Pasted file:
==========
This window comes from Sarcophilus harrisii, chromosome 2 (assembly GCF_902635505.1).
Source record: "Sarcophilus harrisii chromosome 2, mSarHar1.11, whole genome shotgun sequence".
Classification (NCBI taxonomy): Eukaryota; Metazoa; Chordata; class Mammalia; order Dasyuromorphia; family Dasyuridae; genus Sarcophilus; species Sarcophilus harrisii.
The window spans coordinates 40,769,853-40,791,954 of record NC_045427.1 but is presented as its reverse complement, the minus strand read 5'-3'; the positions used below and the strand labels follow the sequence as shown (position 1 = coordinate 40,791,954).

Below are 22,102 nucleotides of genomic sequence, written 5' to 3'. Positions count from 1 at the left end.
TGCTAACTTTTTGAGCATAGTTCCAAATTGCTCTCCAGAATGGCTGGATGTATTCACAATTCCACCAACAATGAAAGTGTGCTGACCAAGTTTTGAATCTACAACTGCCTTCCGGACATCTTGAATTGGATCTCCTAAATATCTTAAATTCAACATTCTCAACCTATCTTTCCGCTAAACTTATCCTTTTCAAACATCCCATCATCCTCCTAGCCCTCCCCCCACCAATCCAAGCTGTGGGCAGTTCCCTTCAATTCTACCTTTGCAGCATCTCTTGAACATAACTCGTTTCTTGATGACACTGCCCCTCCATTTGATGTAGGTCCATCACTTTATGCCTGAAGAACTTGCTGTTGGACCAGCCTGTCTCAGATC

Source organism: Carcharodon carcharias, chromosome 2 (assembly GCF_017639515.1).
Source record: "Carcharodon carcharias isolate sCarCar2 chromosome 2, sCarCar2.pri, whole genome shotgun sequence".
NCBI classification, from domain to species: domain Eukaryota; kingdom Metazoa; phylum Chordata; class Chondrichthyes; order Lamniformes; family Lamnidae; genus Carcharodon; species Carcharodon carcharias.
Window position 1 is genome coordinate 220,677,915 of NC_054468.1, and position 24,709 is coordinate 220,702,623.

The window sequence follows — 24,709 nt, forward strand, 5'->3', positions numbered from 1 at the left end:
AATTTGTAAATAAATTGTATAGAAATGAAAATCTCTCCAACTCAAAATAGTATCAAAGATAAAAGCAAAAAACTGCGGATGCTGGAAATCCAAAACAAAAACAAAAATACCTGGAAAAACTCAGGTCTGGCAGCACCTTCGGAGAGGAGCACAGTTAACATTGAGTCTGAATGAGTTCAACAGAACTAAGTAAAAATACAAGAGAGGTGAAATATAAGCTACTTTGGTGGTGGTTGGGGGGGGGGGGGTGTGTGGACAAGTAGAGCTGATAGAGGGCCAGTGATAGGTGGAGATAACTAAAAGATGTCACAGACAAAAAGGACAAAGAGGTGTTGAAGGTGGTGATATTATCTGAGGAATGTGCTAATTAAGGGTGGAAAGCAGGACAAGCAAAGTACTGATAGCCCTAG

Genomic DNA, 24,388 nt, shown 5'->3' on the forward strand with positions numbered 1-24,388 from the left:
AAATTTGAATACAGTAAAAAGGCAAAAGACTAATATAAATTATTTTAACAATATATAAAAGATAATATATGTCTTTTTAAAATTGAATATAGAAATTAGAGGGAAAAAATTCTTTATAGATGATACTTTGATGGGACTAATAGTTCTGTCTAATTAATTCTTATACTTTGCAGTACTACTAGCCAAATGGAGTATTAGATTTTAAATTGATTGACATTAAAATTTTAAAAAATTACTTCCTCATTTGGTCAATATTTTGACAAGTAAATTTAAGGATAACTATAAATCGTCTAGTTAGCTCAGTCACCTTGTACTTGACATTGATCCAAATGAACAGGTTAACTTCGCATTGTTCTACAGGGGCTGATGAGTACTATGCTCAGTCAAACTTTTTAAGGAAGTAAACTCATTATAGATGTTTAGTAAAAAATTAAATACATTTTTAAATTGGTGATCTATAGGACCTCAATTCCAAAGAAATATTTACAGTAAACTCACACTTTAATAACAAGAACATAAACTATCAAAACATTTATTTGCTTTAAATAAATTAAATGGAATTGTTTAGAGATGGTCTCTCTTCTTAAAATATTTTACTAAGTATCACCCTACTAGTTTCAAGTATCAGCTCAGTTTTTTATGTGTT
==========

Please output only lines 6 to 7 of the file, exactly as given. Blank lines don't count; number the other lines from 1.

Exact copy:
TGCTAACTTTTTGAGCATAGTTCCAAATTGCTCTCCAGAATGGCTGGATGTATTCACAATTCCACCAACAATGAAAGTGTGCTGACCAAGTTTTGAATCTACAACTGCCTTCCGGACATCTTGAATTGGATCTCCTAAATATCTTAAATTCAACATTCTCAACCTATCTTTCCGCTAAACTTATCCTTTTCAAACATCCCATCATCCTCCTAGCCCTCCCCCCACCAATCCAAGCTGTGGGCAGTTCCCTTCAATTCTACCTTTGCAGCATCTCTTGAACATAACTCGTTTCTTGATGACACTGCCCCTCCATTTGATGTAGGTCCATCACTTTATGCCTGAAGAACTTGCTGTTGGACCAGCCTGTCTCAGATC

Source organism: Carcharodon carcharias, chromosome 2 (assembly GCF_017639515.1).